Informatica Announces First Cloud Archiving Service Optimized For Databases

This is my first blog for Perspectives and I wanted to talk about one of last week’s announcements -Informatica introduced the first ever cloud archiving service optimized for databases.   Since then, I’ve had a number of questions from customers and analysts about what exactly makes it optimized?   Certainly, a number of vendors have the ability to land data in the cloud, so how is this different?  Let me capture the highlights:

  • The data is massively compressed before transmission-close to 60:1. That can take the upload time down from days or weeks to hours or minutes. No need to constantly mail DVDs to Amazon to get data on S3.
  • The data is encrypted-both during transmission and when it lands in the cloud. You can have complete confidence in the security of your information.
  • All data uploaded is automatically copied to a secondary zone to ensure full recoverability in case of disaster.
  • You can restore the data at any time and when you need to access the data, you can use any standard business intelligence or reporting tool-including Excel.
  • All the query processing is handled in the cloud-without uncompressing the data and without the cost or hassle of database. Everything is automatically indexed — there is nothing to tune.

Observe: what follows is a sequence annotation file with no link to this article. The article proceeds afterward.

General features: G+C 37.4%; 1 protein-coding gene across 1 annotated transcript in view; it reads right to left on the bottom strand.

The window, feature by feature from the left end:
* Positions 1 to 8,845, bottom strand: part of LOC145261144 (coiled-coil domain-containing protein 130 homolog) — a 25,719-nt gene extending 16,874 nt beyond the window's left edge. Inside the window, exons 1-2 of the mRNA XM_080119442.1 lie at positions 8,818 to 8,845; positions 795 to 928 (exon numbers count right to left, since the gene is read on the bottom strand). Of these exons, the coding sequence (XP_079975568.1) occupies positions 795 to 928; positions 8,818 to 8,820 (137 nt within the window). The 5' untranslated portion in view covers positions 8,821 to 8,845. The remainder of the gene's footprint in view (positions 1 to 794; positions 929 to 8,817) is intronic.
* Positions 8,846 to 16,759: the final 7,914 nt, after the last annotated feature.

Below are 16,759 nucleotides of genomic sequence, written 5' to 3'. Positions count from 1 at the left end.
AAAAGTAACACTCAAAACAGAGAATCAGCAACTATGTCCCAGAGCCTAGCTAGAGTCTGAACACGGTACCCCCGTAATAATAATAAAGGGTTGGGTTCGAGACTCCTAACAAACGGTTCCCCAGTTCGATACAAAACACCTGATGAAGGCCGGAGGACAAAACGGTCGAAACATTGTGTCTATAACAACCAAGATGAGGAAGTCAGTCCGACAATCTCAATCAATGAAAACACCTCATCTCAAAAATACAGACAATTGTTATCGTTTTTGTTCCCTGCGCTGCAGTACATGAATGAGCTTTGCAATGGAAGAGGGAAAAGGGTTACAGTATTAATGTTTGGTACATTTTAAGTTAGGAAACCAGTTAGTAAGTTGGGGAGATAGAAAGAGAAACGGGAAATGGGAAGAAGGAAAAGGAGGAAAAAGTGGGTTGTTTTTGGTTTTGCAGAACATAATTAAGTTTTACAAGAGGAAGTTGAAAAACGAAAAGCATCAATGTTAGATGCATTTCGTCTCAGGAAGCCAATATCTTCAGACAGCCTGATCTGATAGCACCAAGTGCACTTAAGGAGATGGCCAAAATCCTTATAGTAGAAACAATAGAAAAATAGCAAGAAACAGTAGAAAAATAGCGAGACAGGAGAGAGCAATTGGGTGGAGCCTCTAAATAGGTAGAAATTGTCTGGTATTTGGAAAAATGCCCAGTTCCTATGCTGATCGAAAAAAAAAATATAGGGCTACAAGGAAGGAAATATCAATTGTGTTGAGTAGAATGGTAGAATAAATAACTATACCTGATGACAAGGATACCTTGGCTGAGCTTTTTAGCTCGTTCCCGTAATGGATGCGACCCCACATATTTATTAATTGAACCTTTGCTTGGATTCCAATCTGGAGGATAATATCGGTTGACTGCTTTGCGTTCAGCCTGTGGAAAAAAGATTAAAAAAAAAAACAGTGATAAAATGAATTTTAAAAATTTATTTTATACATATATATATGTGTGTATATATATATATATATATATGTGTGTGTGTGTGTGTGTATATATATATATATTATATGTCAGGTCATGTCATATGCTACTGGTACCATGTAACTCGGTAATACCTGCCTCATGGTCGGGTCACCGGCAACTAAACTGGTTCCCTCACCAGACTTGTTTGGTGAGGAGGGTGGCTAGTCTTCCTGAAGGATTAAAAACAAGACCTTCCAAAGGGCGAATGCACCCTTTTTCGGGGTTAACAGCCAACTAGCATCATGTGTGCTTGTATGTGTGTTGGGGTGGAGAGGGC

• Plus, you get to leverage the elastic compute to handle utilization spikes that occur around eDiscovery, or compliance events.

All of this for $1/GB?  You bet.  Nothing could be simpler.  No bandwidth or I/O costs.  No processing costs, no separate disaster recovery solution, and no rack space, or power to provision.  More importantly, zero database licenses and zero database administration.  This is more than just a bottomless pit of NAS in the sky, this is an optimized service that ensures customers can cost effectively retain and access large amounts of data for extended periods of time.  Use just what you need when you need it — adding capacity as increasing volumes of dormant transactions accumulate, or purging data based on retention policies.

To learn more, check out the demo.

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